Editorial Note

Following five exchanges of notes from July 15 to December 26, 1953, a conference of the Foreign Ministers of the United States, the United Kingdom, France, and the Soviet Union was held at Berlin, January 25 to February 18, 1954. At the second session of the conference the three Western powers accepted an agenda, proposed by the Soviet Union, consisting of the following three points:

  • “1. Measures for reducing tension in international relations and the convening of a meeting of Ministers for Foreign Affairs of France, the United Kingdom, the Soviet Union, the United States, and the Chinese People’s Republic.
  • “2. The German question and the problem of ensuring European security.
  • “3. The Austrian State Treaty.” (Conference files, lot 60 D 627, CF 196)

Discussion of the first item resulted in agreement to hold a conference at Geneva in April to consider Korea and Indochina. Discussion on items two and three proved fruitless, showing that major differences still existed between the three Western powers and the Soviet Union over the peace settlements with Germany and Austria.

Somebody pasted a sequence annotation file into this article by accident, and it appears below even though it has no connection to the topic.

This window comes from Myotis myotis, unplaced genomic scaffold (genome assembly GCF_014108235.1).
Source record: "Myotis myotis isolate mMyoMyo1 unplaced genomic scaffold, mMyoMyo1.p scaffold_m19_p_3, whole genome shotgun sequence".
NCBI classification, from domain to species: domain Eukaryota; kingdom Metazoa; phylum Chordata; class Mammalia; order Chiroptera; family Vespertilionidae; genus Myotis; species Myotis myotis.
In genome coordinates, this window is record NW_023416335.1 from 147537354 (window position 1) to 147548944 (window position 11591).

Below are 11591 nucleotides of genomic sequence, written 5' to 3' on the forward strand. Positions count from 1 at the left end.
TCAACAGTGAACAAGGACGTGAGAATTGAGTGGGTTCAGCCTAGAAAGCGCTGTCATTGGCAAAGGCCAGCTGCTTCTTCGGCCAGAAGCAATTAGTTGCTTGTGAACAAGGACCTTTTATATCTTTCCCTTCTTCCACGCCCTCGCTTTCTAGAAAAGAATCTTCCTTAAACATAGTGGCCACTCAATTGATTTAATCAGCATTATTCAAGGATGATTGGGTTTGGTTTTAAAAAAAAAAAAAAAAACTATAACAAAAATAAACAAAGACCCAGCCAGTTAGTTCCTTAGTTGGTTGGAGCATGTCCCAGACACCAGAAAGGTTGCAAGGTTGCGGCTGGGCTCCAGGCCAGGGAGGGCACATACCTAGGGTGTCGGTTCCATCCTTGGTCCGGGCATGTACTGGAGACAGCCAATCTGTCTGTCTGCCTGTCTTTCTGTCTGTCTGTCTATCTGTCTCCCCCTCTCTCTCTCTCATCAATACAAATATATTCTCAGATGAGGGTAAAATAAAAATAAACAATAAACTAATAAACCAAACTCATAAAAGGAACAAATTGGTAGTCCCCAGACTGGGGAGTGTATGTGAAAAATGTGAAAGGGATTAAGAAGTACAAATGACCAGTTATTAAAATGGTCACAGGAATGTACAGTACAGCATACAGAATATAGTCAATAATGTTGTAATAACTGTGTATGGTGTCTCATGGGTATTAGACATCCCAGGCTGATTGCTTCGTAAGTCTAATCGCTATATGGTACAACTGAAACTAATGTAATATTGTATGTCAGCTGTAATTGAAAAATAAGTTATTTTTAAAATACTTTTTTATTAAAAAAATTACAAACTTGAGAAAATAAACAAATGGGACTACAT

Documentation on the Berlin Conference and on the exchanges of notes between the Soviet Union and the United States, the United Kingdom, and France is presented in volume VII; documentation on the Geneva Conference, April 26 to July 21, 1954, is presented in volume XVI.